You seem to be on the fast track toward a college degree. Therefore it's natural that you are having anxieties. Typically students use their first two years in college to try out subjects in different fields before deciding on their majors. My stepson spent four years getting a degree in art before deciding to go into architecture which took him another four years. I do not recommend this.
I experimented a lot as an undergraduate, finally graduating with a group major in social sciences and a second major in sociology. This didn't qualify me for much except graduate school or a job in insurance or social work. So I did social work for a decade while sampling more subjects such as advertising and various photography workshops. I further learned photography from books, going to art museums, and practicing it on my own. I also volunteered to do the photography for a couple of organizations.
While earning a living on the social work job that provided good vacation leave, I took up travel writing and photography submitting on spec to magazines. This led to part-time freelance opportunities of assignments for magazines, which led to quitting the social work job to do my "dream job" as a freelance photographer exploring the world and being published in magazines, books, and corporate publications. What I learned from this process was to take advantage of opportunities as they arose and to create my own opportunities.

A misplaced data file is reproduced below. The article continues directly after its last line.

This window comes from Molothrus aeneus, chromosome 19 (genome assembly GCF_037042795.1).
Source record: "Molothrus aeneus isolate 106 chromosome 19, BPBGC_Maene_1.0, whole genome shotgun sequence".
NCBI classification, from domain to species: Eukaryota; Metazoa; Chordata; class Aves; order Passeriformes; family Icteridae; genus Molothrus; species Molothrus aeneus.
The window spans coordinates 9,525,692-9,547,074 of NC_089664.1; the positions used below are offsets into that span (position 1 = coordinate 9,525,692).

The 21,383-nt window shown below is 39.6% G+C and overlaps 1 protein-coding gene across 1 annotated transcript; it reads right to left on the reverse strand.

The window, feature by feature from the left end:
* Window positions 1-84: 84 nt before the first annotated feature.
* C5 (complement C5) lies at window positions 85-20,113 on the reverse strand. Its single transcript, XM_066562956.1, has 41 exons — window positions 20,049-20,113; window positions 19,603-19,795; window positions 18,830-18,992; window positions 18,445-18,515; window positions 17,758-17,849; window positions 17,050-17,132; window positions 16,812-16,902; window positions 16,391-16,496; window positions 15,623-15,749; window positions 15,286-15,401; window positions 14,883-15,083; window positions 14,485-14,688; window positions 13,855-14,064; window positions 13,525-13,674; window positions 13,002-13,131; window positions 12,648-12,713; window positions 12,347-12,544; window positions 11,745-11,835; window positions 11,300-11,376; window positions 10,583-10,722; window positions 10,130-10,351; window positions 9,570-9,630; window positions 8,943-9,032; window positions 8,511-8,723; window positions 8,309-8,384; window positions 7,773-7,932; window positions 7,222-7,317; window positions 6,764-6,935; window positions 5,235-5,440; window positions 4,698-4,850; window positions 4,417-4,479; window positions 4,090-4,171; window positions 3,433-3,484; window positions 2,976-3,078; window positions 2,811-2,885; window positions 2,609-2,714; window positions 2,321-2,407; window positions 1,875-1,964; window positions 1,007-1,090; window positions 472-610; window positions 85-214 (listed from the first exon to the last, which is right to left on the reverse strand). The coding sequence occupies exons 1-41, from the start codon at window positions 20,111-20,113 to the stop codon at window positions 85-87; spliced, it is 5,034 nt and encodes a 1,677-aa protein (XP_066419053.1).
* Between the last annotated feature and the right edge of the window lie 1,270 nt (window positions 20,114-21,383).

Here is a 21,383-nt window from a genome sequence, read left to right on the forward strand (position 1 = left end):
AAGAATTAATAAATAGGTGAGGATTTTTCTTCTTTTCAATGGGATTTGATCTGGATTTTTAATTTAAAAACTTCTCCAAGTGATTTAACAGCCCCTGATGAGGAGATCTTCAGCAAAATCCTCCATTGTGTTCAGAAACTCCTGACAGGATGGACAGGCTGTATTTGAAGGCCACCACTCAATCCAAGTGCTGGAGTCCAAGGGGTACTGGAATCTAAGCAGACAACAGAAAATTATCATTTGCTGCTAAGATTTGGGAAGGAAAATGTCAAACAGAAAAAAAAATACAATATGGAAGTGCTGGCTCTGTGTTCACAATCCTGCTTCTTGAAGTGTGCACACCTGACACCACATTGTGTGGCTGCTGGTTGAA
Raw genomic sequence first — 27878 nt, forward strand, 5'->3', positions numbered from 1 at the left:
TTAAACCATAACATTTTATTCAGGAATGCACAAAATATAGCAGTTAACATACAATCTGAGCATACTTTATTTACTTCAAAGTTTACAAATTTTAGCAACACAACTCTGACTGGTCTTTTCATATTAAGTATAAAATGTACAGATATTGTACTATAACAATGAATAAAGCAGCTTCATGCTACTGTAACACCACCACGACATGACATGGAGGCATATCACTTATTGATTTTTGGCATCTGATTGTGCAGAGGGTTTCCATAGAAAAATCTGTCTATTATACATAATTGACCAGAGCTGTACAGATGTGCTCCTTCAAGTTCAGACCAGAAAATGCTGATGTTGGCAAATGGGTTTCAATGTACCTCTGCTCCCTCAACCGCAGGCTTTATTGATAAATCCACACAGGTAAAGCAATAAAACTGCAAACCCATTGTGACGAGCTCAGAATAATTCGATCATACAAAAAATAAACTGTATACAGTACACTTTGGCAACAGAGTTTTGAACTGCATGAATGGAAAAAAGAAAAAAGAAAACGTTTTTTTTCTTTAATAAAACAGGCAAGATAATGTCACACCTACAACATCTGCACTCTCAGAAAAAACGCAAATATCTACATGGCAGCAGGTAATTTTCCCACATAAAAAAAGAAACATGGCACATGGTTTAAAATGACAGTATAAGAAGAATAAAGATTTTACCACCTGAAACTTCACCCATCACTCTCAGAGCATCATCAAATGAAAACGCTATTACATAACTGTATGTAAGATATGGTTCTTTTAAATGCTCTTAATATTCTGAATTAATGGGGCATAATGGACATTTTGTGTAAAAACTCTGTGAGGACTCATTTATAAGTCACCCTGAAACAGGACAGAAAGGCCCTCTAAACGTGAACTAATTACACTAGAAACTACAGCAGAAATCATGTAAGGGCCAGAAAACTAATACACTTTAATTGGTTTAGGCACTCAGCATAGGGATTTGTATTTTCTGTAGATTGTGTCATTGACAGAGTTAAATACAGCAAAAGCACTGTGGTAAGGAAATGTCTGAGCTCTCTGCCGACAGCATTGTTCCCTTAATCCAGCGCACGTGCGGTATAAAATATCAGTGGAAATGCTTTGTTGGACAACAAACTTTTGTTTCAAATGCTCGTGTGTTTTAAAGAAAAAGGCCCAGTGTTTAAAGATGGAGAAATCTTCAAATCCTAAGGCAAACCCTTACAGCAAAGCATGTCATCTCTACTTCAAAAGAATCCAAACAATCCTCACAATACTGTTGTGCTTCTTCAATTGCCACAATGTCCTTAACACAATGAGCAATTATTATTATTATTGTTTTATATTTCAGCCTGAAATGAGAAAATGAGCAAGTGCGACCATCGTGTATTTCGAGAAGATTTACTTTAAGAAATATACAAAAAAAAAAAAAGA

To cut a very long, complicated story short, you may not learn what your dream job is until you have it. Then all you have to do is be resourceful enough to hang onto it since industries, such as photography, change quickly due to evolving technology.
Dennis recommends the following next steps:
- Be open to new ideas and subjects. Let your intuition lead you toward occupations that interest you. Be open to opportunities that as they arise. And perhaps, slow down and worry less about what you'll be doing for a career. It might turn out to be something, a dream job, you never considered until you're in it.